It's not enough just to have a set-- you have to be able to get it on and off stage and stow it while the rest of the show is happening. So much of staging a show is not Grand Artistic Vision, but engineering. Where do we hang this costume for a quick change? Which dressers are going to handle which zippers on that gown? How do we make that prop work?
If we get it right, nobody really notices the effort it took. The best technical work is invisible even while you're looking right at it. This is also true for teaching. This is why so many people who went to school still don't know a damn thing about how a classroom works-- they never saw the technical parts.
Be Prepared, But Don't Set It In Concrete
Study the script. The study it some more. Figure out your production design, your set, the whole works. When the production starts work, you are supposed to be the expert, the person who knows more about this particular production than anybody.
The "I learn more than the students" or "student-directed" classroom makes me nuts. If you aren't the leader and expert in your classroom, then why are you there? Why are the taxpayers paying you? It would be nuts for a director to aay, "Oh, I just let the actors direct themselves." Collaborate, sure. Accept input definitely. Being the leader doesn't mean that you function like a totalitarian monster, but somebody has to drive the bus.
Beaten People Don't Do Their Best
You get the best performance out of people when they feel confident. In an ideal situation, they are confident because they are doing an undeniably great job. But in the amateur theater world, not always. The thing is, people who have been beaten down do not do their best work. So your only hope of getting a great performance out of people is to support them and build them up. To the extent possible, find out what they need and give it to them.
This principle works with directors and actors, administrators with teachers, teachers with students, and basically humans with other humans they have responsibility for or authority over. It doesn't mean to avoid all criticism or never mention something that's wrong, but you do those things with the end in mind of building the person up. Yes, I know there are times when it's really hard. Then you go home and scream into a pillow.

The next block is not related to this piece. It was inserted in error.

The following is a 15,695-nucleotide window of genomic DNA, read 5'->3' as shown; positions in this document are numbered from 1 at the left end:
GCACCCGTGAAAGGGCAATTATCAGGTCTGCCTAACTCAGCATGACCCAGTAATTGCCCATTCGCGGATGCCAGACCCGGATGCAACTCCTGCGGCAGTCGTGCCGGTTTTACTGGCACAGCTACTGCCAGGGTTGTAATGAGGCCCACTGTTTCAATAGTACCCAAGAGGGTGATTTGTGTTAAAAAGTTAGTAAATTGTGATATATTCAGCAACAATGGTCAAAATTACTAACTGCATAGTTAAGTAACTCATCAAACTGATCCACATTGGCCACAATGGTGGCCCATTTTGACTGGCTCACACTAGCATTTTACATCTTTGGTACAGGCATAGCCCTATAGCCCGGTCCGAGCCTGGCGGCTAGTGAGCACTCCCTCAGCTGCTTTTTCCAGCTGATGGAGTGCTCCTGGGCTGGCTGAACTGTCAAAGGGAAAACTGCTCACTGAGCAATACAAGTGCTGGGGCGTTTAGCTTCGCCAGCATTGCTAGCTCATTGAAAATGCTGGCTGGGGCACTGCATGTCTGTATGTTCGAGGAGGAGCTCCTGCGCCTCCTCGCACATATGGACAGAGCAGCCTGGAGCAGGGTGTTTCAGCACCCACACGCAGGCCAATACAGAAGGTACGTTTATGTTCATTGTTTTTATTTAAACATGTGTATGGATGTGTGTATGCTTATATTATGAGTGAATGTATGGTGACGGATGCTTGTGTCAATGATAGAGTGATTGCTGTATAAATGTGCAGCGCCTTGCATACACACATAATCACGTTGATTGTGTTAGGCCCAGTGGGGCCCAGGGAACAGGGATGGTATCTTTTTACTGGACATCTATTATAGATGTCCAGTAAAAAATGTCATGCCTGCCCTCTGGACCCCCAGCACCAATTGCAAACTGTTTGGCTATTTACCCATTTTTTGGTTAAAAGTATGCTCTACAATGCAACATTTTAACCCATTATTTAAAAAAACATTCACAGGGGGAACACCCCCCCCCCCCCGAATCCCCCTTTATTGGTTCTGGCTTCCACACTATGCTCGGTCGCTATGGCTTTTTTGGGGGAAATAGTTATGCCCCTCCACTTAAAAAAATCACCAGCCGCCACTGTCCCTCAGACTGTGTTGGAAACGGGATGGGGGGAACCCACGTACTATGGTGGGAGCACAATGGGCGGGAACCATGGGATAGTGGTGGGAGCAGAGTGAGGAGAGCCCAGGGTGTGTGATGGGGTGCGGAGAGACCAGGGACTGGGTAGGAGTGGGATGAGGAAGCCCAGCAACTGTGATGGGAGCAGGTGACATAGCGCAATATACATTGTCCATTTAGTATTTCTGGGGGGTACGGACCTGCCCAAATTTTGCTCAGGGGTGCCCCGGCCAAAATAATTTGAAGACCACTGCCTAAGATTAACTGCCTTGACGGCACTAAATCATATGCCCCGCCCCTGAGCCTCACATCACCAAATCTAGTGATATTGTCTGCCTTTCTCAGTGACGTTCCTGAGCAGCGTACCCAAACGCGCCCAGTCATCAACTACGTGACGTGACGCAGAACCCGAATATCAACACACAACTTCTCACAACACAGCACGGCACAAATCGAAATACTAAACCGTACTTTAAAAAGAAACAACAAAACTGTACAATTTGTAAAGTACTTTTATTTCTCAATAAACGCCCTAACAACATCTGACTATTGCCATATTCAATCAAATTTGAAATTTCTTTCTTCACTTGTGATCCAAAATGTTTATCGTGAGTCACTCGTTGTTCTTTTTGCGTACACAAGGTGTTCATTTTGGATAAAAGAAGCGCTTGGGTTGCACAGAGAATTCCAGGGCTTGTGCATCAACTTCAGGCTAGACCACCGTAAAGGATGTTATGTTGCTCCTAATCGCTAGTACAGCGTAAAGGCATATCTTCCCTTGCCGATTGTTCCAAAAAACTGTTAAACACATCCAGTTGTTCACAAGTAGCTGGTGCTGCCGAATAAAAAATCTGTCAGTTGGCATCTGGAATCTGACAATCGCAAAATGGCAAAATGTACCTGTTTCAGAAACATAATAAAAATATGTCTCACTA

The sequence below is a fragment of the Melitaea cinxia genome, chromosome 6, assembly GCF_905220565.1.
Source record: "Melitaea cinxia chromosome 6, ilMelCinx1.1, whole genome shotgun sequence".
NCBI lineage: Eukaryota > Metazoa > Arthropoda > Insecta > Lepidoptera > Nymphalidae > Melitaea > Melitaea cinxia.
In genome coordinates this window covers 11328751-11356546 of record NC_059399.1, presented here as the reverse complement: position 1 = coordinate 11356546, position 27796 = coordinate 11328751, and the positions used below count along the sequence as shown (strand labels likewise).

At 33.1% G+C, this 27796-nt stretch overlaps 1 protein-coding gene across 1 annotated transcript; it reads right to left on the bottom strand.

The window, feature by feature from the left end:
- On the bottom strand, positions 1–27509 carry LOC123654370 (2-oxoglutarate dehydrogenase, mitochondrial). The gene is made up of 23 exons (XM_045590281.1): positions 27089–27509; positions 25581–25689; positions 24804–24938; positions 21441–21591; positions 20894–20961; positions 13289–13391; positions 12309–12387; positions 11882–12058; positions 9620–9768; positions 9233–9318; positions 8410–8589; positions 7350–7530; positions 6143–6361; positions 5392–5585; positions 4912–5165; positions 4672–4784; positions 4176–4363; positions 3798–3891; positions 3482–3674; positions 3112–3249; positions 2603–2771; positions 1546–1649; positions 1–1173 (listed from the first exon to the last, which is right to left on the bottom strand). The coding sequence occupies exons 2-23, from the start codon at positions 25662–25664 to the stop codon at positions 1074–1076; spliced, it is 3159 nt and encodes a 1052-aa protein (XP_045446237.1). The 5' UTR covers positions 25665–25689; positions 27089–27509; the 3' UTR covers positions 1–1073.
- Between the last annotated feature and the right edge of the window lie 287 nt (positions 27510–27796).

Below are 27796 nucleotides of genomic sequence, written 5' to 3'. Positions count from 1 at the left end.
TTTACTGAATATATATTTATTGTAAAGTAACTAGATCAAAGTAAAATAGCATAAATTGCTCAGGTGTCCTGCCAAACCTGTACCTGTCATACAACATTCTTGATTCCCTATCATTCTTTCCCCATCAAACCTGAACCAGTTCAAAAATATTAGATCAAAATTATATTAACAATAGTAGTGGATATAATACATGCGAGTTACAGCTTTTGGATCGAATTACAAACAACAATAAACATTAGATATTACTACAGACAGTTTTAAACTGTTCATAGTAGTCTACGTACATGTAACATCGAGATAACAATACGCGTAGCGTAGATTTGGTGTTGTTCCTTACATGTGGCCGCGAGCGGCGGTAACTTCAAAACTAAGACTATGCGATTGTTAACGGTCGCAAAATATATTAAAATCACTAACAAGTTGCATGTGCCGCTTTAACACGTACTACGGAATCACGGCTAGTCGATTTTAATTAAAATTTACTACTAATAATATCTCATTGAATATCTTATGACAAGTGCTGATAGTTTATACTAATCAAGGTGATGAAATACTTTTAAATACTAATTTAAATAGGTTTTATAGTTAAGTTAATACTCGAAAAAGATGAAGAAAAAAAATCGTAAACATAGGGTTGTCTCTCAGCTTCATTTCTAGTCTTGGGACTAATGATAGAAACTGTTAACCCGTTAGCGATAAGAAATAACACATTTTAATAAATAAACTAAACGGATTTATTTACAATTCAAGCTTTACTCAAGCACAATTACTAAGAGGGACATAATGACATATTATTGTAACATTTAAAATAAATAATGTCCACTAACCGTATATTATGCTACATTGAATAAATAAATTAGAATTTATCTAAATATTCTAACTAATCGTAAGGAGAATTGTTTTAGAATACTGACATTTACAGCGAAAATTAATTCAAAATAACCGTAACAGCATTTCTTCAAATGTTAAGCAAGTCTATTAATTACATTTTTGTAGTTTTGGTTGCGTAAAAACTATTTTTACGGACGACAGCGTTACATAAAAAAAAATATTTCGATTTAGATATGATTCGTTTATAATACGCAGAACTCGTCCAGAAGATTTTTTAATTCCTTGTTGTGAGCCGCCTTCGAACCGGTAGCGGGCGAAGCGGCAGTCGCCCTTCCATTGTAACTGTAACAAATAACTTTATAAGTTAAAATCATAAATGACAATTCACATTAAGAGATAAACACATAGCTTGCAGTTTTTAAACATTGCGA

Dream Big and Enjoy What You Get
Community theater is like July and September. You start out with big dreams, big goals, big visions of what you have in mind. Then reality hits you like a bathtub full of cold water. It can be discouraging. But the gig is not to bend everyone else to your will and vision; it's to lead the creation of something good out of the pieces parts you've got. It's a tricky dance-- you need to be driven by your vision and fight for all the very best parts, but you can't ignore reality, and you must always remember that you are working with live human beings. One of your most necessary skills is to know how to push as hard as possible without pushing so hard that you break things.
Yes, there will be people asking why your production didn't use the same grand effect as the Broadway version (our theater doesn't have enough fly space to accommodate a full-sized helicopter). And there are plenty of people these days who demand that you teach kindergartners how to write short novels and sophomores how to create genetically modified life forms-- and of course get them all good grades on the Big Standardized Test, which can be the equivalent of spending your entire set budget on buying every cast member a really nice pair of shoes.
Try not to get distracted. You may well not end up exactly where you envisioned at the start, but with luck and skill and effort and good partners and carefully applied expertise, you can end up someplace great and wonderful and rewarding.